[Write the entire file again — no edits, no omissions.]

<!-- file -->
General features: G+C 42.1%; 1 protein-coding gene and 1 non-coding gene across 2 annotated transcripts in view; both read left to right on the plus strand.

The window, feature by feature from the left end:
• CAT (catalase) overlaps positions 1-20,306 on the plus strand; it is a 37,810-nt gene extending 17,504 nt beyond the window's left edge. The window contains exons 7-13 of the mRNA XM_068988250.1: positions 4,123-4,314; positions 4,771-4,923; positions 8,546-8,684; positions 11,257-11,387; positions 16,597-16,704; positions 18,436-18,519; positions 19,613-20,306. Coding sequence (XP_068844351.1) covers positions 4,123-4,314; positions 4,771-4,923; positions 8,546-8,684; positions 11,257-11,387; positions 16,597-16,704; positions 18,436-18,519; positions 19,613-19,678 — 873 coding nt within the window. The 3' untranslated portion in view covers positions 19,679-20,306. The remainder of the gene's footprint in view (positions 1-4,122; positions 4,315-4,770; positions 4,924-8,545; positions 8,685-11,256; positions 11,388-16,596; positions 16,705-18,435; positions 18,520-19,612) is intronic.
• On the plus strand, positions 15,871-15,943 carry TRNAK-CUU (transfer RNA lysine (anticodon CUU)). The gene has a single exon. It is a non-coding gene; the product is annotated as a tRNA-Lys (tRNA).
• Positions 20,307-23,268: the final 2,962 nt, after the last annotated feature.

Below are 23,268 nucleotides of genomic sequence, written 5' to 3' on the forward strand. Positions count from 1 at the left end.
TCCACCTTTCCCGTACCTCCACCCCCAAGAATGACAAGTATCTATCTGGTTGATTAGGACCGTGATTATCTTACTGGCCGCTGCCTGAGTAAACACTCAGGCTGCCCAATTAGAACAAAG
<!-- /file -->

General features: G+C 42.1%; 1 protein-coding gene and 1 non-coding gene across 2 annotated transcripts in view; both read left to right on the plus strand.

The window, feature by feature from the left end:
• CAT (catalase) overlaps positions 1-20,306 on the plus strand; it is a 37,810-nt gene extending 17,504 nt beyond the window's left edge. The window contains exons 7-13 of the mRNA XM_068988250.1: positions 4,123-4,314; positions 4,771-4,923; positions 8,546-8,684; positions 11,257-11,387; positions 16,597-16,704; positions 18,436-18,519; positions 19,613-20,306. Coding sequence (XP_068844351.1) covers positions 4,123-4,314; positions 4,771-4,923; positions 8,546-8,684; positions 11,257-11,387; positions 16,597-16,704; positions 18,436-18,519; positions 19,613-19,678 — 873 coding nt within the window. The 3' untranslated portion in view covers positions 19,679-20,306. The remainder of the gene's footprint in view (positions 1-4,122; positions 4,315-4,770; positions 4,924-8,545; positions 8,685-11,256; positions 11,388-16,596; positions 16,705-18,435; positions 18,520-19,612) is intronic.
• On the plus strand, positions 15,871-15,943 carry TRNAK-CUU (transfer RNA lysine (anticodon CUU)). The gene has a single exon. It is a non-coding gene; the product is annotated as a tRNA-Lys (tRNA).
• Positions 20,307-23,268: the final 2,962 nt, after the last annotated feature.

Below are 23,268 nucleotides of genomic sequence, written 5' to 3' on the forward strand. Positions count from 1 at the left end.
TCCACCTTTCCCGTACCTCCACCCCCAAGAATGACAAGTATCTATCTGGTTGATTAGGACCGTGATTATCTTACTGGCCGCTGCCTGAGTAAACACTCAGGCTGCCCAATTAGAACAAAG